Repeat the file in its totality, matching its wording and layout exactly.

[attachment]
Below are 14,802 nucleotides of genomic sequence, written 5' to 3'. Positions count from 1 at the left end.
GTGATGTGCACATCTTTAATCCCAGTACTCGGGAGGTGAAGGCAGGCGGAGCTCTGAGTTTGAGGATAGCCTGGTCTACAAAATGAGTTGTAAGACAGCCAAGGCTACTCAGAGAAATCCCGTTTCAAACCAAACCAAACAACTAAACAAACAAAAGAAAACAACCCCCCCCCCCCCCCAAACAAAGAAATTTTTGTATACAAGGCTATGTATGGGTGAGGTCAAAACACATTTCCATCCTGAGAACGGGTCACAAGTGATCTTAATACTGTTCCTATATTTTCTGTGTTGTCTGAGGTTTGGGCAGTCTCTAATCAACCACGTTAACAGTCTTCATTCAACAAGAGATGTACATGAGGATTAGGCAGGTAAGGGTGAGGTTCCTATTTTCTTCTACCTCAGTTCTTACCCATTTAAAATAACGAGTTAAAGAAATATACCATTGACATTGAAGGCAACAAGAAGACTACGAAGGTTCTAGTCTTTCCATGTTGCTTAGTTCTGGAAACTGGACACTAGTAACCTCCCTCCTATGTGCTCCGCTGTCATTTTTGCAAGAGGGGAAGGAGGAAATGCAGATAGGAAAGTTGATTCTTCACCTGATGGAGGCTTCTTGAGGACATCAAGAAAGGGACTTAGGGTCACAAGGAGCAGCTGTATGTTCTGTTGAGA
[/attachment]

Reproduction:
Below are 14,802 nucleotides of genomic sequence, written 5' to 3'. Positions count from 1 at the left end.
GTGATGTGCACATCTTTAATCCCAGTACTCGGGAGGTGAAGGCAGGCGGAGCTCTGAGTTTGAGGATAGCCTGGTCTACAAAATGAGTTGTAAGACAGCCAAGGCTACTCAGAGAAATCCCGTTTCAAACCAAACCAAACAACTAAACAAACAAAAGAAAACAACCCCCCCCCCCCCCCAAACAAAGAAATTTTTGTATACAAGGCTATGTATGGGTGAGGTCAAAACACATTTCCATCCTGAGAACGGGTCACAAGTGATCTTAATACTGTTCCTATATTTTCTGTGTTGTCTGAGGTTTGGGCAGTCTCTAATCAACCACGTTAACAGTCTTCATTCAACAAGAGATGTACATGAGGATTAGGCAGGTAAGGGTGAGGTTCCTATTTTCTTCTACCTCAGTTCTTACCCATTTAAAATAACGAGTTAAAGAAATATACCATTGACATTGAAGGCAACAAGAAGACTACGAAGGTTCTAGTCTTTCCATGTTGCTTAGTTCTGGAAACTGGACACTAGTAACCTCCCTCCTATGTGCTCCGCTGTCATTTTTGCAAGAGGGGAAGGAGGAAATGCAGATAGGAAAGTTGATTCTTCACCTGATGGAGGCTTCTTGAGGACATCAAGAAAGGGACTTAGGGTCACAAGGAGCAGCTGTATGTTCTGTTGAGA